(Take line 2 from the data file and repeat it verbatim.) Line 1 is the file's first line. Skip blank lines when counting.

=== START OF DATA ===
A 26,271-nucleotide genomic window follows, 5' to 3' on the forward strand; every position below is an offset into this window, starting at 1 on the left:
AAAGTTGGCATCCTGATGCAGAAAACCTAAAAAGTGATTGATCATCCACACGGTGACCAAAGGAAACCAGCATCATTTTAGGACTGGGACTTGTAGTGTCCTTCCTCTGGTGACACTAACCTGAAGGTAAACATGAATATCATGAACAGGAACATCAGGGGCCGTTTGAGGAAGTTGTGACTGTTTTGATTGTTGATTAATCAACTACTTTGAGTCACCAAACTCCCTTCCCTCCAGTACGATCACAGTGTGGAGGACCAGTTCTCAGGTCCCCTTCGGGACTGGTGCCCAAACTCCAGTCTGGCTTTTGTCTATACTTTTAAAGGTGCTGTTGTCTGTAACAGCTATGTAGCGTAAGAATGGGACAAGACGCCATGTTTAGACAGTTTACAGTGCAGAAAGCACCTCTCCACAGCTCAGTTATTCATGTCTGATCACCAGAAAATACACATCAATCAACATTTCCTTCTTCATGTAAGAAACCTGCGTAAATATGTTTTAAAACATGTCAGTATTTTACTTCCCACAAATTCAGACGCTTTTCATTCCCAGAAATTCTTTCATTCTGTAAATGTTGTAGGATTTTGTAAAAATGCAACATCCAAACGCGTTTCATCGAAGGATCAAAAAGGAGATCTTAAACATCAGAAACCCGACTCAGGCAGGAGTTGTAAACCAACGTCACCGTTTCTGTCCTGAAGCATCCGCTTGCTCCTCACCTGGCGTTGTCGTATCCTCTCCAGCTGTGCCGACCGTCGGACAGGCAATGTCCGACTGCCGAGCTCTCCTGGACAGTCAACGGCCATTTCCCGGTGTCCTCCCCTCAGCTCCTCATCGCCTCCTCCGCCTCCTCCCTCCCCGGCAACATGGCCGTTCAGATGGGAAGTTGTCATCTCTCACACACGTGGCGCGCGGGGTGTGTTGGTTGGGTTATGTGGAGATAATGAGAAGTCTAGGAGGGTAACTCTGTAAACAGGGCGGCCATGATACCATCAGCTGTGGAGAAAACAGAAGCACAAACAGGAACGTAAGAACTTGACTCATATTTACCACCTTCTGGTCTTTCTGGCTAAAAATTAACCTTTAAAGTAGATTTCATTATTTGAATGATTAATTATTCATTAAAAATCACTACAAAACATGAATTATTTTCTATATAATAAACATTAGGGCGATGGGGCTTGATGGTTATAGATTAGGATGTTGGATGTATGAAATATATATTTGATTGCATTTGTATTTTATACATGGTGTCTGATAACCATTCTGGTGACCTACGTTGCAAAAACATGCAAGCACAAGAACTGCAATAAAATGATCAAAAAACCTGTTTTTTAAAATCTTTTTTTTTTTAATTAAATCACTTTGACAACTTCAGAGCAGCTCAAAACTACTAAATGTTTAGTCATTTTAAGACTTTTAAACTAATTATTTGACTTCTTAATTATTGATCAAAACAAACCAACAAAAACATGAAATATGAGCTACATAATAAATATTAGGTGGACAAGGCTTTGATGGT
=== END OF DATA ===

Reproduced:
AAAGTTGGCATCCTGATGCAGAAAACCTAAAAAGTGATTGATCATCCACACGGTGACCAAAGGAAACCAGCATCATTTTAGGACTGGGACTTGTAGTGTCCTTCCTCTGGTGACACTAACCTGAAGGTAAACATGAATATCATGAACAGGAACATCAGGGGCCGTTTGAGGAAGTTGTGACTGTTTTGATTGTTGATTAATCAACTACTTTGAGTCACCAAACTCCCTTCCCTCCAGTACGATCACAGTGTGGAGGACCAGTTCTCAGGTCCCCTTCGGGACTGGTGCCCAAACTCCAGTCTGGCTTTTGTCTATACTTTTAAAGGTGCTGTTGTCTGTAACAGCTATGTAGCGTAAGAATGGGACAAGACGCCATGTTTAGACAGTTTACAGTGCAGAAAGCACCTCTCCACAGCTCAGTTATTCATGTCTGATCACCAGAAAATACACATCAATCAACATTTCCTTCTTCATGTAAGAAACCTGCGTAAATATGTTTTAAAACATGTCAGTATTTTACTTCCCACAAATTCAGACGCTTTTCATTCCCAGAAATTCTTTCATTCTGTAAATGTTGTAGGATTTTGTAAAAATGCAACATCCAAACGCGTTTCATCGAAGGATCAAAAAGGAGATCTTAAACATCAGAAACCCGACTCAGGCAGGAGTTGTAAACCAACGTCACCGTTTCTGTCCTGAAGCATCCGCTTGCTCCTCACCTGGCGTTGTCGTATCCTCTCCAGCTGTGCCGACCGTCGGACAGGCAATGTCCGACTGCCGAGCTCTCCTGGACAGTCAACGGCCATTTCCCGGTGTCCTCCCCTCAGCTCCTCATCGCCTCCTCCGCCTCCTCCCTCCCCGGCAACATGGCCGTTCAGATGGGAAGTTGTCATCTCTCACACACGTGGCGCGCGGGGTGTGTTGGTTGGGTTATGTGGAGATAATGAGAAGTCTAGGAGGGTAACTCTGTAAACAGGGCGGCCATGATACCATCAGCTGTGGAGAAAACAGAAGCACAAACAGGAACGTAAGAACTTGACTCATATTTACCACCTTCTGGTCTTTCTGGCTAAAAATTAACCTTTAAAGTAGATTTCATTATTTGAATGATTAATTATTCATTAAAAATCACTACAAAACATGAATTATTTTCTATATAATAAACATTAGGGCGATGGGGCTTGATGGTTATAGATTAGGATGTTGGATGTATGAAATATATATTTGATTGCATTTGTATTTTATACATGGTGTCTGATAACCATTCTGGTGACCTACGTTGCAAAAACATGCAAGCACAAGAACTGCAATAAAATGATCAAAAAACCTGTTTTTTAAAATCTTTTTTTTTTTAATTAAATCACTTTGACAACTTCAGAGCAGCTCAAAACTACTAAATGTTTAGTCATTTTAAGACTTTTAAACTAATTATTTGACTTCTTAATTATTGATCAAAACAAACCAACAAAAACATGAAATATGAGCTACATAATAAATATTAGGTGGACAAGGCTTTGATGGT